Percentage of Students Meeting All 4 ACT Benchmarks

Percentage of Students Meeting All 4 ACT Benchmarks

By Sally Absher

For 2014, the Tennessee State Report Card indicates that the high school graduation rate in Knox County was 88.7%.  But 11.3% of students who entered ninth grade did not graduate with a regular diploma, and will not be ready to be trained for anything other than a manual minimum wage job. And the situation isn’t much better for many of those who do graduate.

At the most basic level, parents send their kids to school assuming that when the graduate, they will be prepared for what comes next. Some kids will enter the work force right out of high school, others will go to trade school or junior college, and some will enroll in a four year college or university. But parents want to know our children are ready for the next step in their journey.

Several years ago, ACT devised a “benchmark” score that was considered predictive of success in college or career for each of the four subject areas on the test: English, reading, math, and science. Failing to meet the benchmarks does not mean a student can’t be successful in college or career, but it makes the journey more challenging and often necessitates remedial coursework.

ACT’s Career (job training) and College Readiness (CCR) benchmark is the accurate indicator of what a student will be able to do after high school. It means that a student with a regular high school diploma is prepared to be trained for a job, or has a 75% probability to finish the first year of college or technical school with a C average. This is not college completion readiness. It is a basic, fundamental benchmark to be employable today. Those who do not qualify, according to ACT CCR, are minimum wage material with increasing unemployment during their working life.

Nationally 26% of students who take the ACT meet the CCR benchmarks in all four areas. Put another way, not counting high school dropouts, 74% of students nationwide with a regular high school diploma are not even ready to be trained for a job or finish the first year of any college or technical school according to ACT. That number has remained unchanged since 2012, when the CCR benchmarks were initiated.

Tennessee results are even worse, although the percentage of students meeting all four benchmarks has risen from 16% in 2012 to 19% in 2014.  Nationally 5% of black students are prepared for college or career; that number is 3% in Tennessee.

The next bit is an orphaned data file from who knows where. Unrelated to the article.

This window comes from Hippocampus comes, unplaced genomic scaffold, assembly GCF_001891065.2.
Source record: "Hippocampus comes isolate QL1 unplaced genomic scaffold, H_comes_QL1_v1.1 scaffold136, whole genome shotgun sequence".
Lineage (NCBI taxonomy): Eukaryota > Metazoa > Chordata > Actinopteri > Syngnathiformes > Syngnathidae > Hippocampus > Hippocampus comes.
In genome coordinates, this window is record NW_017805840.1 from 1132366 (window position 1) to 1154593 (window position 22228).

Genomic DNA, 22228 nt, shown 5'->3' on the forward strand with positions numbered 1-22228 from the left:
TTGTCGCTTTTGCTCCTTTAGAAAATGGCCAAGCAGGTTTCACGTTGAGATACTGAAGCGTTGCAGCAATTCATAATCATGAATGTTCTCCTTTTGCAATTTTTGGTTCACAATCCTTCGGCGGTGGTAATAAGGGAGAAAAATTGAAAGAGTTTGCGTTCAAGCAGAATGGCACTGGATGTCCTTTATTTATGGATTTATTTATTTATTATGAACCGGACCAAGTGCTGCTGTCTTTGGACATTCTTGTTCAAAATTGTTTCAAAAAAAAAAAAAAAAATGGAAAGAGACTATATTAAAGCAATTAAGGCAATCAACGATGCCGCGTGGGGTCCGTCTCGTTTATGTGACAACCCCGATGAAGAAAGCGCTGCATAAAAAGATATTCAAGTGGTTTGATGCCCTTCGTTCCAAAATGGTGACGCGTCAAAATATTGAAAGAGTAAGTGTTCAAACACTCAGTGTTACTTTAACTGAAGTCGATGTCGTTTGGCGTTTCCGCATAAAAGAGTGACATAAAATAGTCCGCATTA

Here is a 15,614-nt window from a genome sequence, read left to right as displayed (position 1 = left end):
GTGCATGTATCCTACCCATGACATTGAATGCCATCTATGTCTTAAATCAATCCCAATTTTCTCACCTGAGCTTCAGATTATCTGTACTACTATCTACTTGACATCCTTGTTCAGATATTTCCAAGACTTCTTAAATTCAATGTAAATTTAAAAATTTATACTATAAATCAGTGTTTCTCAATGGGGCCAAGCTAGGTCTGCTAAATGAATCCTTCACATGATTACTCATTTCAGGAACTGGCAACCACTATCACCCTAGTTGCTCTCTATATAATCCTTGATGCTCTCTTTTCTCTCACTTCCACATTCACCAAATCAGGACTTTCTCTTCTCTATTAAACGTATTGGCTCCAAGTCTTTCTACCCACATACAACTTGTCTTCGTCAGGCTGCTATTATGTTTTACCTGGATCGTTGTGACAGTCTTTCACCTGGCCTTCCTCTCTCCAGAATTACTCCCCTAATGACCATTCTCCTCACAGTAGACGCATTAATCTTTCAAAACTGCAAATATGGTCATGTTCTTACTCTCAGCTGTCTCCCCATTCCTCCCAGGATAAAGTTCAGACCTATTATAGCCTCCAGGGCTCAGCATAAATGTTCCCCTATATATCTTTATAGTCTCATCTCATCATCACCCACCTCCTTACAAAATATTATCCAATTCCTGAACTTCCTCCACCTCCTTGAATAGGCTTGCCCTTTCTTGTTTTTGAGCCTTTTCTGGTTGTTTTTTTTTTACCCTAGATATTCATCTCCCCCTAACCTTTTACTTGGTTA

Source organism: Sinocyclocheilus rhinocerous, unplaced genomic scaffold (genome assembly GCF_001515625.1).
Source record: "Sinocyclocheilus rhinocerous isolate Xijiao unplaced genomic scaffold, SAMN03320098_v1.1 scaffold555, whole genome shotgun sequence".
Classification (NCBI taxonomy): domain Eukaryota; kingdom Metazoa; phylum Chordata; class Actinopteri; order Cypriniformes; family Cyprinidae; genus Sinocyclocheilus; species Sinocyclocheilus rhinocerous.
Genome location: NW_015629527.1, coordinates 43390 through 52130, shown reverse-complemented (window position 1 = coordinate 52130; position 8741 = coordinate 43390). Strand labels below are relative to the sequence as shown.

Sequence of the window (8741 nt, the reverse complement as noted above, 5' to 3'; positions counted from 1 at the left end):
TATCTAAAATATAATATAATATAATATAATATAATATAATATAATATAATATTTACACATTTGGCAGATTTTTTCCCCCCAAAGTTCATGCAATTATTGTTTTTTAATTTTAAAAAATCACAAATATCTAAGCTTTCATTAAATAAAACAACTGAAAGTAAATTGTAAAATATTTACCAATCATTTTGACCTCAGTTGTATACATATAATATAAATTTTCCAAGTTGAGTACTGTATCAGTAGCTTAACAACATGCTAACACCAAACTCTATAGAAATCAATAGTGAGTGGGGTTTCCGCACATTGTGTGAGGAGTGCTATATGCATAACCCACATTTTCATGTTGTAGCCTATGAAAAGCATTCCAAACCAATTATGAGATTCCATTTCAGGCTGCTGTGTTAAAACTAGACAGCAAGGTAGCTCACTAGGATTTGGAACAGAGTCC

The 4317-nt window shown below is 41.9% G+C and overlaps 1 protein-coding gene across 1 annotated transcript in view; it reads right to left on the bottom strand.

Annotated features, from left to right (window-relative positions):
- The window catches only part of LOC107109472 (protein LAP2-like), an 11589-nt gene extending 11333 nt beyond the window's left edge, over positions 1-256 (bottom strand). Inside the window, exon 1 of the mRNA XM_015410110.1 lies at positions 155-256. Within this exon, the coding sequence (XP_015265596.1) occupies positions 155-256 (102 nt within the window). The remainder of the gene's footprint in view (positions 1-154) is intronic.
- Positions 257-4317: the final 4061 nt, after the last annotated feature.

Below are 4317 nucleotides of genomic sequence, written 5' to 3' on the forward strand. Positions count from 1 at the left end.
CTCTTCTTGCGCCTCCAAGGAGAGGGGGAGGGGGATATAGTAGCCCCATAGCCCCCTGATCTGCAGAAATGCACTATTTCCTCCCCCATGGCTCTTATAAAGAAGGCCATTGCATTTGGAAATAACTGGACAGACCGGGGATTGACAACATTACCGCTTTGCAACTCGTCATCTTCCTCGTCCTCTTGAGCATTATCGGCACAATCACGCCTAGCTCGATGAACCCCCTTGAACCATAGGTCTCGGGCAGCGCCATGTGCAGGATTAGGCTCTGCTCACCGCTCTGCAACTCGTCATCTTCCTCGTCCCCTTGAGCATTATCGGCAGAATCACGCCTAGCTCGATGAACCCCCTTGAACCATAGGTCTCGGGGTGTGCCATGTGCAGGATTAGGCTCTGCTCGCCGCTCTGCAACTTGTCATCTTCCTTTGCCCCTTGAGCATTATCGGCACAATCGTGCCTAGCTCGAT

The ACT CCR benchmarks for 2014 were as follows: English – 18; Math – 22; Reading – 22 (changed from 21 in 2013), and Science – 23 (changed from 24 in 2013). Knox County students performed best in English, with 64% of students meeting the benchmark in 2014. 42% met the reading benchmark, while 35% met the math, and 32% met the science benchmarks.

Overall, Knox County improved from 21% meeting all four benchmarks in 2012 and 2013, to 23% meeting all four benchmarks in 2014. But those percentages varied widely depending on the high school – from 0% at Kelley Volunteer Academy, to 45% at Farragut High. The number of students meeting all four benchmarks has risen at some schools, and fallen at others, as shown in the accompanying chart.

It is obvious that the achievement gap is alive and well in Knox County. And overall, 77% of Knox County graduates are still not college and career ready, according to the 2014 ACT CCR benchmarks.

Even the statistic that 23% of Knox County students meet all four benchmarks is misleading. Remember, 11.3% of Knox County students don’t graduate. According to ACT’s 2014 READINESS REPORT for the Knox County school district, only 23% of the graduates with a regular diploma, or only 23% of the 88.7% who graduated are college and career ready. That means that only 19.6% of those who entered 9th grade are ready four years later for job training or to have a 75% chance to finish the first year of a college or tech school only.

Put another way, 80.4% (100% – 19.6%) are not ready to be trained for a job or to have a chance to finish even the first year of a college or tech school without additional remedial training. Remember this the next time you hear Dr. McIntyre brag about Knox County Schools’ A+ in Achievement.